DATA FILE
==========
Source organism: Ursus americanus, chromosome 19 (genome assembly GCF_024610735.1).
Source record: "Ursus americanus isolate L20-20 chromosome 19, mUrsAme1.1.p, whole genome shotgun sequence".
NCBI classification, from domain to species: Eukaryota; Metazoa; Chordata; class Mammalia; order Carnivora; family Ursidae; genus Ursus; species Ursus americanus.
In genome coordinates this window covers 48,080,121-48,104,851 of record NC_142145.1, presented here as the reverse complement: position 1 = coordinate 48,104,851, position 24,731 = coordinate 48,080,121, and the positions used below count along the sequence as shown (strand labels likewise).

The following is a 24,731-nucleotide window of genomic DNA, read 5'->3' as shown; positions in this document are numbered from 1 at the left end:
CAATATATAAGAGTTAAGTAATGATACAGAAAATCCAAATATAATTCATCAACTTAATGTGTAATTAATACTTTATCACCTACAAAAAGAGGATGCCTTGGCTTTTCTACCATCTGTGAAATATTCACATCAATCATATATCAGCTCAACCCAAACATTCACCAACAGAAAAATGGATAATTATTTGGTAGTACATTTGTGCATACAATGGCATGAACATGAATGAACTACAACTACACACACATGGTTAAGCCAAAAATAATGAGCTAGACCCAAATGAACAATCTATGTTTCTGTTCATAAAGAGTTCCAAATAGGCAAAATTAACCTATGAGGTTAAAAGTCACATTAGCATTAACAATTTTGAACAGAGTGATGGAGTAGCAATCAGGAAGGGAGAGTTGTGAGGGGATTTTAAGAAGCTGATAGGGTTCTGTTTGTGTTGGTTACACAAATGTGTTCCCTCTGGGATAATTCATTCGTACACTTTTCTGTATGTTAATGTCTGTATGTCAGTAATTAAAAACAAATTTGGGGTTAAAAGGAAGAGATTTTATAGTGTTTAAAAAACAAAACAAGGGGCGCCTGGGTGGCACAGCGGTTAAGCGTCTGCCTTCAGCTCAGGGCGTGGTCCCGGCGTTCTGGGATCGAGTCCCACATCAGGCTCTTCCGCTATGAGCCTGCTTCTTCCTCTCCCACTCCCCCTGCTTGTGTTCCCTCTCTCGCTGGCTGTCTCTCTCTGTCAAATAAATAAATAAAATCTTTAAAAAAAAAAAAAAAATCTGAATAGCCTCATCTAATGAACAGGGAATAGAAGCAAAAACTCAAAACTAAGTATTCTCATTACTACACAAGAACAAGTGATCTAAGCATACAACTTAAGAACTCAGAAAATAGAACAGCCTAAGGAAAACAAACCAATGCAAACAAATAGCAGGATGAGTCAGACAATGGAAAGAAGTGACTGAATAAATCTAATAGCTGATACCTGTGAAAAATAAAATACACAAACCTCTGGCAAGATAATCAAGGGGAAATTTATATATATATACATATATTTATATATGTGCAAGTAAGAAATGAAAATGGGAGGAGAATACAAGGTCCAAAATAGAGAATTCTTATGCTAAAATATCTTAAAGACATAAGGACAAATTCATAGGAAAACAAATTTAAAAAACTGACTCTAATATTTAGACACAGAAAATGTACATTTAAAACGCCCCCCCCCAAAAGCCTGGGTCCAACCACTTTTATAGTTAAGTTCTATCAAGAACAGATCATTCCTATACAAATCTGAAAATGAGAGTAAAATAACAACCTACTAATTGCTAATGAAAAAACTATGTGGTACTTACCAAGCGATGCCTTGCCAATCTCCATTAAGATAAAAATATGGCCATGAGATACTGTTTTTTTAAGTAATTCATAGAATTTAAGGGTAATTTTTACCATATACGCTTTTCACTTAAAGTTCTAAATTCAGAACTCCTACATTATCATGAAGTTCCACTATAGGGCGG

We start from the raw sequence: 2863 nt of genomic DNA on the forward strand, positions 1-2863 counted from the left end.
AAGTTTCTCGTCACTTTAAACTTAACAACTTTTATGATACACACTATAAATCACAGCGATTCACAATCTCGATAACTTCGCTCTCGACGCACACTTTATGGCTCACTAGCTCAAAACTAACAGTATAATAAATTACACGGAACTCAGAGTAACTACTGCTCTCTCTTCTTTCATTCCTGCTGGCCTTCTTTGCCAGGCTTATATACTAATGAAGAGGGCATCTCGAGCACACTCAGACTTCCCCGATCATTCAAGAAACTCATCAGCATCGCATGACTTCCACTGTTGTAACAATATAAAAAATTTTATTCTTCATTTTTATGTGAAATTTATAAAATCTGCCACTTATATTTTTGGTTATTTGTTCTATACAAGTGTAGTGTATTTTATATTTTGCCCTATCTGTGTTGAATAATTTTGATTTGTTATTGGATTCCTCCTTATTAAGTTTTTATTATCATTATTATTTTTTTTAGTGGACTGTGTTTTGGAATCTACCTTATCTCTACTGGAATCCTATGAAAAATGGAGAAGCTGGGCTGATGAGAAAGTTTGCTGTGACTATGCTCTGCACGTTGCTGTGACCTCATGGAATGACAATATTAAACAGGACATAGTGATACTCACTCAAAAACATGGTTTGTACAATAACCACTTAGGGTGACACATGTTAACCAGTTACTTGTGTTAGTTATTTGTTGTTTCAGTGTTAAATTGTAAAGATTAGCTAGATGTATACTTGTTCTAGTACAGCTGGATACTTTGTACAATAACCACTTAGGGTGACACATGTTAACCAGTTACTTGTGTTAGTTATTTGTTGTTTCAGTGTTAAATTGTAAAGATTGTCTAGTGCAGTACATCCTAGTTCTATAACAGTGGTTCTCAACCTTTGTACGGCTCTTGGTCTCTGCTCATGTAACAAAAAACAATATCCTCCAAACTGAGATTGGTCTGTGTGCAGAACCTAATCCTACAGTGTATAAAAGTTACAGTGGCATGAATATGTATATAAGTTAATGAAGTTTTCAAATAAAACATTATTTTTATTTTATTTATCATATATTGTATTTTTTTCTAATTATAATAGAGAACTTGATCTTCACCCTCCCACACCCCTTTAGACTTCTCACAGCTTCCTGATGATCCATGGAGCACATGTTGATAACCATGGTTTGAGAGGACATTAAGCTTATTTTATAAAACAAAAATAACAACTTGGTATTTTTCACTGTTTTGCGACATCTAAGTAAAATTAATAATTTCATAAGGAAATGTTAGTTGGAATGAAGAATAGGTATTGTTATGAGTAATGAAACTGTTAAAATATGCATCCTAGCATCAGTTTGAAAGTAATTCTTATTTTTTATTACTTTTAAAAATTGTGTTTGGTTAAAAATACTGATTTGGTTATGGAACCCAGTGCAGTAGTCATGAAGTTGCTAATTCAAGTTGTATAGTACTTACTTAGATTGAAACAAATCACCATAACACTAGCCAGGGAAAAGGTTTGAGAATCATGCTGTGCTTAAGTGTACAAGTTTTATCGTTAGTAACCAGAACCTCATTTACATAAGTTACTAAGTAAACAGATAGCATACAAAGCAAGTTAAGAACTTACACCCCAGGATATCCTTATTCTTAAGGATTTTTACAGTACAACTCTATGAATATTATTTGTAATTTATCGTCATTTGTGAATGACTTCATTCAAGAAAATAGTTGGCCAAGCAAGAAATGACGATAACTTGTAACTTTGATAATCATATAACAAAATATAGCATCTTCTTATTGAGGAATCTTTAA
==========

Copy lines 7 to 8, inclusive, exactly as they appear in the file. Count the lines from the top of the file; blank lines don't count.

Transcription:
We start from the raw sequence: 2863 nt of genomic DNA on the forward strand, positions 1-2863 counted from the left end.
AAGTTTCTCGTCACTTTAAACTTAACAACTTTTATGATACACACTATAAATCACAGCGATTCACAATCTCGATAACTTCGCTCTCGACGCACACTTTATGGCTCACTAGCTCAAAACTAACAGTATAATAAATTACACGGAACTCAGAGTAACTACTGCTCTCTCTTCTTTCATTCCTGCTGGCCTTCTTTGCCAGGCTTATATACTAATGAAGAGGGCATCTCGAGCACACTCAGACTTCCCCGATCATTCAAGAAACTCATCAGCATCGCATGACTTCCACTGTTGTAACAATATAAAAAATTTTATTCTTCATTTTTATGTGAAATTTATAAAATCTGCCACTTATATTTTTGGTTATTTGTTCTATACAAGTGTAGTGTATTTTATATTTTGCCCTATCTGTGTTGAATAATTTTGATTTGTTATTGGATTCCTCCTTATTAAGTTTTTATTATCATTATTATTTTTTTTAGTGGACTGTGTTTTGGAATCTACCTTATCTCTACTGGAATCCTATGAAAAATGGAGAAGCTGGGCTGATGAGAAAGTTTGCTGTGACTATGCTCTGCACGTTGCTGTGACCTCATGGAATGACAATATTAAACAGGACATAGTGATACTCACTCAAAAACATGGTTTGTACAATAACCACTTAGGGTGACACATGTTAACCAGTTACTTGTGTTAGTTATTTGTTGTTTCAGTGTTAAATTGTAAAGATTAGCTAGATGTATACTTGTTCTAGTACAGCTGGATACTTTGTACAATAACCACTTAGGGTGACACATGTTAACCAGTTACTTGTGTTAGTTATTTGTTGTTTCAGTGTTAAATTGTAAAGATTGTCTAGTGCAGTACATCCTAGTTCTATAACAGTGGTTCTCAACCTTTGTACGGCTCTTGGTCTCTGCTCATGTAACAAAAAACAATATCCTCCAAACTGAGATTGGTCTGTGTGCAGAACCTAATCCTACAGTGTATAAAAGTTACAGTGGCATGAATATGTATATAAGTTAATGAAGTTTTCAAATAAAACATTATTTTTATTTTATTTATCATATATTGTATTTTTTTCTAATTATAATAGAGAACTTGATCTTCACCCTCCCACACCCCTTTAGACTTCTCACAGCTTCCTGATGATCCATGGAGCACATGTTGATAACCATGGTTTGAGAGGACATTAAGCTTATTTTATAAAACAAAAATAACAACTTGGTATTTTTCACTGTTTTGCGACATCTAAGTAAAATTAATAATTTCATAAGGAAATGTTAGTTGGAATGAAGAATAGGTATTGTTATGAGTAATGAAACTGTTAAAATATGCATCCTAGCATCAGTTTGAAAGTAATTCTTATTTTTTATTACTTTTAAAAATTGTGTTTGGTTAAAAATACTGATTTGGTTATGGAACCCAGTGCAGTAGTCATGAAGTTGCTAATTCAAGTTGTATAGTACTTACTTAGATTGAAACAAATCACCATAACACTAGCCAGGGAAAAGGTTTGAGAATCATGCTGTGCTTAAGTGTACAAGTTTTATCGTTAGTAACCAGAACCTCATTTACATAAGTTACTAAGTAAACAGATAGCATACAAAGCAAGTTAAGAACTTACACCCCAGGATATCCTTATTCTTAAGGATTTTTACAGTACAACTCTATGAATATTATTTGTAATTTATCGTCATTTGTGAATGACTTCATTCAAGAAAATAGTTGGCCAAGCAAGAAATGACGATAACTTGTAACTTTGATAATCATATAACAAAATATAGCATCTTCTTATTGAGGAATCTTTAA